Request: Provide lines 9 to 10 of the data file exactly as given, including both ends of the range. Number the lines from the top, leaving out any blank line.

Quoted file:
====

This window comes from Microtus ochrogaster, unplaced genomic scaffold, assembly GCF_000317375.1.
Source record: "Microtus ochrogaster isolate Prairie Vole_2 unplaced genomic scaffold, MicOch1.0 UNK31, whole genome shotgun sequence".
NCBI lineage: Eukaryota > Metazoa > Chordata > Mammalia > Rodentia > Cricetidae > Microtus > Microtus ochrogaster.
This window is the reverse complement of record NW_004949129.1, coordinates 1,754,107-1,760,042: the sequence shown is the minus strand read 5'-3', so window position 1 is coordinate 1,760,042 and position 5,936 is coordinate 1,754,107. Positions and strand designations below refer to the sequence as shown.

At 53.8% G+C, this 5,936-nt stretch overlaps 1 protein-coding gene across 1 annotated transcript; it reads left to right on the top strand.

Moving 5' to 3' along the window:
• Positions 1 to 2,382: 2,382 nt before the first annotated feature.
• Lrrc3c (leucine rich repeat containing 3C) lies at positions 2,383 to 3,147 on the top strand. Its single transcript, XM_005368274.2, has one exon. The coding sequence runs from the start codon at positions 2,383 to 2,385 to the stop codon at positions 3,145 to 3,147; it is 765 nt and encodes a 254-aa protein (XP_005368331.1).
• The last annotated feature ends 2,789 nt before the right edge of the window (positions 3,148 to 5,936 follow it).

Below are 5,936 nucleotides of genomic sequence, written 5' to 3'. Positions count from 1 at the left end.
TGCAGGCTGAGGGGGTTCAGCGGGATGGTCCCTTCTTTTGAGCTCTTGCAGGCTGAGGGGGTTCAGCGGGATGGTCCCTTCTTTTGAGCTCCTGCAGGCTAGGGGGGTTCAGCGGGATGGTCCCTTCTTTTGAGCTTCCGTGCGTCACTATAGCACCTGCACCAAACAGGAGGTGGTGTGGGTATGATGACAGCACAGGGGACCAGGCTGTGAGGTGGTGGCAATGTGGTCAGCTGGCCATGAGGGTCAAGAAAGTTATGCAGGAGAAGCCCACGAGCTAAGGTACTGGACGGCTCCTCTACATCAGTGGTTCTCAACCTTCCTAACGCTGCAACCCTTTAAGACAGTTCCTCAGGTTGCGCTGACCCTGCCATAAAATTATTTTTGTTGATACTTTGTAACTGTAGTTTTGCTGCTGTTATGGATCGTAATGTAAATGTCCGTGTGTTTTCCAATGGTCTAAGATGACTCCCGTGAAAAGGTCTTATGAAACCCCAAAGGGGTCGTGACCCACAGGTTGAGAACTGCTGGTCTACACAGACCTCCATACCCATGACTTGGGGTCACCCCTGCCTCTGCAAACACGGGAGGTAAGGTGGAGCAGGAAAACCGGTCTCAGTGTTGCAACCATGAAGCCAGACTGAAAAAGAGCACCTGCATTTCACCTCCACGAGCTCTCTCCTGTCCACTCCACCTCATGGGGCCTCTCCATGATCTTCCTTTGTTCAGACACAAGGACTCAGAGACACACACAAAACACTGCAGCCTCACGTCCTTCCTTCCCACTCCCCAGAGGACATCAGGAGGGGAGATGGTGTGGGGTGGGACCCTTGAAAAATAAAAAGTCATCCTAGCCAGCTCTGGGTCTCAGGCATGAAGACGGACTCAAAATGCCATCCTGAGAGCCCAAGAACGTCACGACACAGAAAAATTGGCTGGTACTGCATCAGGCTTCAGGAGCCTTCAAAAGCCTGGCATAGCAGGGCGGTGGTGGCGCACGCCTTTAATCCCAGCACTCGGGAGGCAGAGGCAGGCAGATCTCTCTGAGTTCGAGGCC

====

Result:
• The last annotated feature ends 2,789 nt before the right edge of the window (positions 3,148 to 5,936 follow it).

Below are 5,936 nucleotides of genomic sequence, written 5' to 3'. Positions count from 1 at the left end.